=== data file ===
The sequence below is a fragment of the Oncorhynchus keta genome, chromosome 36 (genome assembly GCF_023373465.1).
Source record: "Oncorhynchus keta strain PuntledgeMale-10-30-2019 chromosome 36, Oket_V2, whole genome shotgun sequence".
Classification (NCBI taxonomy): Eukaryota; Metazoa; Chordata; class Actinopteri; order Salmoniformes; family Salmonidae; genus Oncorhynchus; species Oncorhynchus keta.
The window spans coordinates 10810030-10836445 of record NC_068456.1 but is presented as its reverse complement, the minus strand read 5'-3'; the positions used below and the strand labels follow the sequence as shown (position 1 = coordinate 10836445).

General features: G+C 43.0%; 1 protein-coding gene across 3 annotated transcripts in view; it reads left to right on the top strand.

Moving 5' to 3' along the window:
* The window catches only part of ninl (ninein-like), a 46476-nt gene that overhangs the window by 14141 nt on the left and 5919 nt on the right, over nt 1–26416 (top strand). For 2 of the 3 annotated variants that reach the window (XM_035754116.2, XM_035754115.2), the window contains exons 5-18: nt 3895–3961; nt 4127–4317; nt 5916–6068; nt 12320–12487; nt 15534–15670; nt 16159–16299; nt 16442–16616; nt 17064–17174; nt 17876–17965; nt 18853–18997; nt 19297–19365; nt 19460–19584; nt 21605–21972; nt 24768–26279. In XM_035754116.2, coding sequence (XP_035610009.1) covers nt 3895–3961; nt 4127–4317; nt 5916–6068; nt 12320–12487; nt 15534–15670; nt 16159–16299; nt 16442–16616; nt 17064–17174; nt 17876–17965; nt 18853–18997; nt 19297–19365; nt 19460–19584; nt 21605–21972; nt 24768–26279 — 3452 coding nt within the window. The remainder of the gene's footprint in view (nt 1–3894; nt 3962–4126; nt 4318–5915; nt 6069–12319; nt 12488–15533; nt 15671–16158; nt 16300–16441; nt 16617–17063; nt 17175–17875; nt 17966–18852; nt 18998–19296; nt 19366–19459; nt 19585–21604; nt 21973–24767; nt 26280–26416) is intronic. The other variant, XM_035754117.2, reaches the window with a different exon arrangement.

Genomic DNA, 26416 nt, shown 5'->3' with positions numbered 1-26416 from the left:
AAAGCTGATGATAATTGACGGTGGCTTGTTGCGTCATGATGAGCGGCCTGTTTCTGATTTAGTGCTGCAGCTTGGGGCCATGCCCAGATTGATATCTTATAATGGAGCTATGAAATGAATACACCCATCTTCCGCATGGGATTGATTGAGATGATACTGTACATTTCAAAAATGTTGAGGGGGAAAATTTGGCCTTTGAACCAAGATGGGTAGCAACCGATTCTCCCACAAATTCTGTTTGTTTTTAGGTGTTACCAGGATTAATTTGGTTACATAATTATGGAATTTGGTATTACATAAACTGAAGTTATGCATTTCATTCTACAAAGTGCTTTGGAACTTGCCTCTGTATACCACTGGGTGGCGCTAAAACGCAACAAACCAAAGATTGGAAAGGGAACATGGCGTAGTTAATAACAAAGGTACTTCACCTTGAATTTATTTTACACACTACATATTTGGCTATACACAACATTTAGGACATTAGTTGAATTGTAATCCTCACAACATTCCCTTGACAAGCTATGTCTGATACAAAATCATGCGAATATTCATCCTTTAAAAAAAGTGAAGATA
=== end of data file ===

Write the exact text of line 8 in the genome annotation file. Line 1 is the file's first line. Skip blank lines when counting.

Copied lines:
Genomic DNA, 26416 nt, shown 5'->3' with positions numbered 1-26416 from the left: